Spotlight on Our Students: Summer with Virgin Galactic

Jacob Kintz in a priceless moment with cardboard Richard Branson.

“Everyone has a unique story, and I’m glad the University Scholars Program teaches me how to learn from people who have experiences very different from my own.”

In this edition of Spotlight on Our Students, we spoke with Jacob Kintz, a Junior from Apex, North Carolina majoring in Aerospace Engineering, about his internship with Virgin Galactic. He’s stationed in Mojave, California surrounded by desert and a team of dedicated engineers trying to make the dream of civilian space travel a reality. He’s reaching for the stars and having a great time doing it.

USP: Jacob, for an aerospace engineer, this internship sounds like a dream come true. What inspired you to pursue this internship?

Driving through Mojave.

JK: Mojave (and the surrounding High Desert) is home to decades of aviation and space history. This part of the country is where the sound barrier was broken, some of the world’s most advanced aircraft were developed, and many other firsts and records were made. I’ve known about Virgin Galactic (VG) since they launched the world’s first commercial manned spacecraft, SpaceShipOne, in 2004 right here in Mojave. They have a vision of “democratizing access to space for the benefit of life on Earth,” eventually allowing ordinary citizens to become astronauts, and that’s a vision I wholeheartedly support.

USP: What are you hoping to learn from your time on site?

JK: This is my first internship in the space industry as well as my first time at a small, fast-paced company like VG. I’m trying to absorb as much as I can about this field as I prepare to join when my education is complete. In particular, it still amazes me this organization is undertaking something only 3 nations in the world have accomplished. I’m always paying attention to find out what parts and people have to come together to make something like SpaceShipTwo fly.

USP: It sounds like you’re learning a lot about where you fit into that field as well. Do you have a main project you’re working on there?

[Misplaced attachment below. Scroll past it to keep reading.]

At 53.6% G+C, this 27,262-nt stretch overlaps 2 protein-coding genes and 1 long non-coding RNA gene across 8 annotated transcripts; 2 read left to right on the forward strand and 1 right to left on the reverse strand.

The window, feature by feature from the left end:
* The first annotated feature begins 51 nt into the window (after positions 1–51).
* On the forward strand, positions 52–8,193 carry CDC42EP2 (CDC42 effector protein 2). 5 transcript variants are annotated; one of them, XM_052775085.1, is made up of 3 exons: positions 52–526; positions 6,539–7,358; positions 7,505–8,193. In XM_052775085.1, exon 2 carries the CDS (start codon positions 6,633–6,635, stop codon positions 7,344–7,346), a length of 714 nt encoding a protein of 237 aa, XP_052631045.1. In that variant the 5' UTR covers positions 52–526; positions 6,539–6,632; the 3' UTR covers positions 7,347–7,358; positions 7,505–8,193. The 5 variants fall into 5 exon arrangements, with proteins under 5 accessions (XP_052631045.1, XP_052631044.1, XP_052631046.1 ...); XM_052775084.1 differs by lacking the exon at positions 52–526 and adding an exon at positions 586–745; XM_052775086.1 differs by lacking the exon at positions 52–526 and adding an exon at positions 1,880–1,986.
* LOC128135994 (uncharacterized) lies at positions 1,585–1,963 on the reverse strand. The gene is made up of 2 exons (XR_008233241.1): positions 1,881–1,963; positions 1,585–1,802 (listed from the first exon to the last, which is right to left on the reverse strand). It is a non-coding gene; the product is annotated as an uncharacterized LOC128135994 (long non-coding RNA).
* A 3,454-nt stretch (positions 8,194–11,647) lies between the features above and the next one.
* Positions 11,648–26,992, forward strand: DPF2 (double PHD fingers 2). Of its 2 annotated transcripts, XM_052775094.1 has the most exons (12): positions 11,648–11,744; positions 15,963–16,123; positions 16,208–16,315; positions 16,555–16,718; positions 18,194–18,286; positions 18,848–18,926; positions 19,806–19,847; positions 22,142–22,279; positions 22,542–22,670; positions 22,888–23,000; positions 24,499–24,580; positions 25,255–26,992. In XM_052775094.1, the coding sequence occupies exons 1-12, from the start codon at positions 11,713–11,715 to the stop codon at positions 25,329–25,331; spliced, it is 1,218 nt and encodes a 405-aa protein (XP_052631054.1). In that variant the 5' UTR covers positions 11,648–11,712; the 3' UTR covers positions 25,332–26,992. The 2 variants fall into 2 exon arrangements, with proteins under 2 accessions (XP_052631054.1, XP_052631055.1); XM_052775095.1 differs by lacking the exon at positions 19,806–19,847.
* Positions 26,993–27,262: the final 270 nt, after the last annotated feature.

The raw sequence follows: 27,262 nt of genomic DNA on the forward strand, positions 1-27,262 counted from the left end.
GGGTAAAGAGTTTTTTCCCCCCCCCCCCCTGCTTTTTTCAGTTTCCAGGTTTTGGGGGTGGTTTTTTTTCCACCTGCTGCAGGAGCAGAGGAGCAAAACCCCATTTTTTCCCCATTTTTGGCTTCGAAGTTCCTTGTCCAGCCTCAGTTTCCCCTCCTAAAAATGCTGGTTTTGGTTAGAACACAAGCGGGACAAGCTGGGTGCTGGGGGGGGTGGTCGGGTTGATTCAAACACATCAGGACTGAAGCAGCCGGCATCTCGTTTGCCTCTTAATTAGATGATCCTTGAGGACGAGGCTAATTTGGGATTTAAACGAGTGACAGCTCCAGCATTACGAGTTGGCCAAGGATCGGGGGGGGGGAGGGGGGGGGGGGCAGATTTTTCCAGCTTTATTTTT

Spaceship Two in flight.

JK: Getting SpaceShipTwo (the latest ship) to space! The company is preparing to conduct its first manned flights which will go higher than 100 km, officially leaving Earth’s atmosphere. We’ve already had one gliding flight test since I arrived in May and I think everyone is eager to start getting passengers their astronaut wings. I work on the Flight Test Instrumentation team – we manage sensors and recording systems on both the carrier aircraft and spaceship, as well as communications with mission control. During a recent mission, I was able to wear a headset at a station in the control room – one of my wildest life moments for sure.

USP: That’s wild! It’s amazing when things come together like that and you get to see your work in action. What is a typical day like for you at VG?

JK: My team isn’t in one place for long as they prepare sensor systems for test flights, troubleshoot radios and antennas in mission control, test new recording hardware in the electrical lab, or attend various briefings for missions. I’ve been lucky enough to do some work inside the carrier “mothership”, WhiteKnightTwo, and SpaceShipTwo itself, helping with pre-flight tasks and electrical systems. I’ve heard being able to sit in the cockpit and power on the spaceship will eventually seem like just another day at work – I don’t think I’m quite there yet!

USP: Every little step gets you closer to the real dream – which is successful space flight. Very cool. How would you say your time in the University Scholars Program helped prepare you for this internship?

JK: I joined USP to make sure I don’t become so isolated in my own interests that I forget how many different types of people are out in the world. I have met co-workers from so many different backgrounds in just 4 weeks on the job at VG. I work next to students fresh out of grad school, locals who have worked in the area their whole lives, enlisted military who went back to college, contractors who moved from other countries…everyone has a unique story, and I’m glad USP teaches me how to learn from people who have experiences very different from my own.

USP: What would you tell other students who want to prepare for an internship of this magnitude?

JK: I wish I had an interesting story about how I ended up at VG but I went through online applications like so many other interns. Keep applying, cold calling, and getting turned down by recruiters (speaking from experience), because you only need one break to get started towards your passion. Dr. Temple Grandin spoke on campus in January about successful people who had to “make their own door” to their dreams because the established route for most people wasn’t open to them. If that is your case, find the courage and support to make your own luck – you may discover a better path than everyone else.

USP: Yes! Temple Grandin is a smart lady – good reference. What is a great bit of advice you’ve received about life?

JK: I still ask for a lot of advice in my life! I think the bit shared by Temple Grandin I mentioned earlier has really stuck with me for the past few months. Also, my parents have a framed copy of the poem “Desiderata” at home. The whole thing is relevant to busy college students and it ends with the lines “Whatever your labors and aspirations, in the noisy confusion of life, keep peace in your soul. With all its sham, drudgery and broken dreams, it is still a beautiful world.” I think that’s some powerful advice.

USP: Oh that poem is a perfect bit of advice. I’m glad you included it. Anything else you’d like to tell us about your time out West?

JK: Actually yes, Cookout is far superior to In-N-Out. Sorry West Coast.

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